Iowa is the undisputed national leader in livestock production. Our economy has, without a doubt, weathered many of the more severe economic downturns experienced by other states because of a strong and thriving agricultural industry.
It is important that productivity is not hampered by negative events and publicity that could put our livestock producers in a bad light. Currently Iowa Code protects grain and livestock farmers from external influences who intentionally damage crops or livestock.
Throughout the United States agriculture is facing a new problem and that is persons gaining access to agricultural facilities under false pretenses. Several articles have documented these activities at turkey, hog and poultry facilities.
These incidents most commonly happen when an individual poses as a job applicant and is hired after they falsely represent themselves. The person may then damage equipment or incorrectly use the facility as well as video conditions at the facility that may not be representative of the operation. In addition, such a person could introduce a disease that may result in the devastation of the livestock population at the facility or actually abuse animals themselves to create videos to be used against the owner of the facility.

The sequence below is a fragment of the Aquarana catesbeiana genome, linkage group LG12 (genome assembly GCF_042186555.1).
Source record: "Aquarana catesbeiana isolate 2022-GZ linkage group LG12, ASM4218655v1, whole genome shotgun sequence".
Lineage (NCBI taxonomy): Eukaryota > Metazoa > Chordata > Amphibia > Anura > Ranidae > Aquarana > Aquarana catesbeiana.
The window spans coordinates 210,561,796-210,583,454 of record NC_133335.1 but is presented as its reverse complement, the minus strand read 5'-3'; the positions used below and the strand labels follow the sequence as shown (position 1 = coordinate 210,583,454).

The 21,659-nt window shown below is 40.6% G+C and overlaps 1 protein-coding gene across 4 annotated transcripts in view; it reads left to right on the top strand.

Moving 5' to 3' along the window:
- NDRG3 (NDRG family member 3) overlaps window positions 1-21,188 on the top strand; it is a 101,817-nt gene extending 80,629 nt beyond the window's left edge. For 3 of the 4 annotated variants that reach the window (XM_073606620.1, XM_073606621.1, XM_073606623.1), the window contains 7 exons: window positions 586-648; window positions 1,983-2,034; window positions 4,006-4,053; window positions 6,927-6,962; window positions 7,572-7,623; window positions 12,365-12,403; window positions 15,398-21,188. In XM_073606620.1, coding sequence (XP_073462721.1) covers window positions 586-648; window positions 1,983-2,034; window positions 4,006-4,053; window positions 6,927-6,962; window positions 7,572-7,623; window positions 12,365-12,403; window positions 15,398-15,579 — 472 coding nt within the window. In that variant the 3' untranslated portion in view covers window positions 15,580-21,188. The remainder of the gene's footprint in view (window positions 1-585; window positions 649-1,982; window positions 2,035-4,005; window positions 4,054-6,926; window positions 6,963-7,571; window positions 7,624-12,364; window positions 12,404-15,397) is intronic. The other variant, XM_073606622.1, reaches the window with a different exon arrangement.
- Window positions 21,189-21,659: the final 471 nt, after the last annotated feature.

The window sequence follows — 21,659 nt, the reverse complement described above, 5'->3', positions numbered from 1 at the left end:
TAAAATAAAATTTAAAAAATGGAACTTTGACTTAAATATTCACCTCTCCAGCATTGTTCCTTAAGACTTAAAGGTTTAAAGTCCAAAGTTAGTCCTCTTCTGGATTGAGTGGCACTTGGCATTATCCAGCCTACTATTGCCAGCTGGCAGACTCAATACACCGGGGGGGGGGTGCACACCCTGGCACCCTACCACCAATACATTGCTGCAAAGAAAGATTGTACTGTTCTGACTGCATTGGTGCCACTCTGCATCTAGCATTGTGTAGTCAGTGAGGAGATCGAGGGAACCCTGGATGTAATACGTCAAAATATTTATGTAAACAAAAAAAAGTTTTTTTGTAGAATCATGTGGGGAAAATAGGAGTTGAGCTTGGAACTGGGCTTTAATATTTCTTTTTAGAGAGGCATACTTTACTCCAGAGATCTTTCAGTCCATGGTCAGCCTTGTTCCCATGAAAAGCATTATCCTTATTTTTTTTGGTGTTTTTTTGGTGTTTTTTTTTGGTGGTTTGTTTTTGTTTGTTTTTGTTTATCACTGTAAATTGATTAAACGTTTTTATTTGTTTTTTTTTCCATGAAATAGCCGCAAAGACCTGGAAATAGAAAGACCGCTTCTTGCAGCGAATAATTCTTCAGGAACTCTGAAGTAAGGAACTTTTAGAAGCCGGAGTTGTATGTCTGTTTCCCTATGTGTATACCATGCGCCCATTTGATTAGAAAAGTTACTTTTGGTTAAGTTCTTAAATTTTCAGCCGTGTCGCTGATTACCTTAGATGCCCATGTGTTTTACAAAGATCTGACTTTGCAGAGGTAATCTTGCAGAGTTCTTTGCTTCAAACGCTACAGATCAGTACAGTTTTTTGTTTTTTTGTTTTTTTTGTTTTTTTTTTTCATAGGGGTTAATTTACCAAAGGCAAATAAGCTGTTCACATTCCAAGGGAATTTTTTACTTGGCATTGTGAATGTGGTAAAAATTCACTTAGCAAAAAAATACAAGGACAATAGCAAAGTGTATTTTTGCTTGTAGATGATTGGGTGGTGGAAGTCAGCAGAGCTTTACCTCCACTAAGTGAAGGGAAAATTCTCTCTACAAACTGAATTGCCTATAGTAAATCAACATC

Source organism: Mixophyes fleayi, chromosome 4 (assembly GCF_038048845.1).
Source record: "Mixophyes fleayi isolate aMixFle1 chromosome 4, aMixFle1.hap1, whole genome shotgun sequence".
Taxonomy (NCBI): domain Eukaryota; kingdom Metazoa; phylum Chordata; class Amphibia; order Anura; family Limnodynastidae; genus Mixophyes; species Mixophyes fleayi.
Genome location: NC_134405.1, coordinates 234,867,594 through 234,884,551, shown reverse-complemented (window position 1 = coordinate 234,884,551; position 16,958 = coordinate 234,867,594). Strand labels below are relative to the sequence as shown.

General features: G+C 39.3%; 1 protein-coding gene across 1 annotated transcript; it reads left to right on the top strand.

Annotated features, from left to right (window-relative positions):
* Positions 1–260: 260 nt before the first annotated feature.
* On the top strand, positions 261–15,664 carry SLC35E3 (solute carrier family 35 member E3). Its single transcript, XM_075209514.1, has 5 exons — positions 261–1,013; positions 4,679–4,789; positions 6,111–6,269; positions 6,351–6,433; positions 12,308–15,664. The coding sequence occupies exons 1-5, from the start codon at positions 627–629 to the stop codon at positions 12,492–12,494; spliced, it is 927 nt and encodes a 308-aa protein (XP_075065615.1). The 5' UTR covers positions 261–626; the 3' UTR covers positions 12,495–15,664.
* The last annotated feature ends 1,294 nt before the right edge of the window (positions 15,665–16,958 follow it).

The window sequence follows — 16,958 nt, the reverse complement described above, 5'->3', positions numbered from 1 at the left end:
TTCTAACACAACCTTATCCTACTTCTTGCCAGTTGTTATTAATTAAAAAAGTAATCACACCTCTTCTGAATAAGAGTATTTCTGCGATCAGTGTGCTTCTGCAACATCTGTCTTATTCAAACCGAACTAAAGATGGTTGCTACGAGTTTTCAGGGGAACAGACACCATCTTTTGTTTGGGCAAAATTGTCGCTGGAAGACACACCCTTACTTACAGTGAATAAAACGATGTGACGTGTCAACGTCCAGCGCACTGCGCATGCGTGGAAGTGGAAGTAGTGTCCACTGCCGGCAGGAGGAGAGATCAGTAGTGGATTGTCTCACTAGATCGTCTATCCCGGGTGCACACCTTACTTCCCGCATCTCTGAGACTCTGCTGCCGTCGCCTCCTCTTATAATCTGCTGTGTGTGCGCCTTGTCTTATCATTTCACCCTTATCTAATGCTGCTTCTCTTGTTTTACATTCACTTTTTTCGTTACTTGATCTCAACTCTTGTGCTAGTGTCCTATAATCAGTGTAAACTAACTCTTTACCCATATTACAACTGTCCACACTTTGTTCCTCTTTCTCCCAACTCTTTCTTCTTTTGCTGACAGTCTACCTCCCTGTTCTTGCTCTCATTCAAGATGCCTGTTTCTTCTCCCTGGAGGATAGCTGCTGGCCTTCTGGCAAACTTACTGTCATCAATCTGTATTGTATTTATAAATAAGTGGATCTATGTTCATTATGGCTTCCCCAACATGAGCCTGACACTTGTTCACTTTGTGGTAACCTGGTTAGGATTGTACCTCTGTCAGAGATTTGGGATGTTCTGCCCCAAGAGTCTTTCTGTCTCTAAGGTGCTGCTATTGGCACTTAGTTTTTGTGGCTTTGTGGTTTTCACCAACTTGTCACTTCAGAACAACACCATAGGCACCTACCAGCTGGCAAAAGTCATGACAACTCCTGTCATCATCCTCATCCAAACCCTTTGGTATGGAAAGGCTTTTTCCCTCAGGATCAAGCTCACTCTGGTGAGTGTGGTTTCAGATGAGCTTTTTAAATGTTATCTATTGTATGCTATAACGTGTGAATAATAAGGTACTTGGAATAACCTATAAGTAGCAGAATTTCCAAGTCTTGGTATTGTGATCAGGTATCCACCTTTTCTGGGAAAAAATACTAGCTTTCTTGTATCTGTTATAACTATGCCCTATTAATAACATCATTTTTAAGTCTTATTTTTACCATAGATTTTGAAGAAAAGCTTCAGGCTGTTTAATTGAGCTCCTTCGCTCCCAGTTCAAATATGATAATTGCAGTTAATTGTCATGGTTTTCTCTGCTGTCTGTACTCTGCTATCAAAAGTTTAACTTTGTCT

Senate File 431 and House File 589 would protect agricultural producers in Iowa from individuals whose main goal is to disparage farmers and disrupt or dismantle their operations.
These bills are not designed to protect those who mistreat animals. The bills are designed to protect producers from people who don’t like production agriculture and are attempting to sabotage operations. The bill clarifies what’s already in state law as far as illegally entering a property where animals or crops are maintained without the owner’s consent.
The bills do not prohibit government officials or veterinarians from entering the properties or the legitimate employees of an operation. The bill makes it illegal to photograph, videotape or create an image or sound recording at an animal facility without the owner’s consent. The bills also make it illegal to possess or distribute such recordings.
SF397, better known as the Stolen Valor Act.
The proposed legislation makes it a criminal offense to falsely claim that one has received a medal or decoration from the United States military. If someone misrepresents, verbally or in writing, that they have received a medal, ribbon, button or rosette, they would be guilty of a serious misdemeanor and be required to pay a fine of between $315 and $1,875 and face up to a year of incarceration.
It’s sad that we need to address issues like this. But, it does happen and more often than one might think. We absolutely need to protect the honor of our veterans.
I plan to strongly support both of these bills. We continue to move more bills through the debate process and work towards a balanced budget for fiscal year 2012. Also, we are expecting to see the re-districting map at the end of March.
See you out and about the district.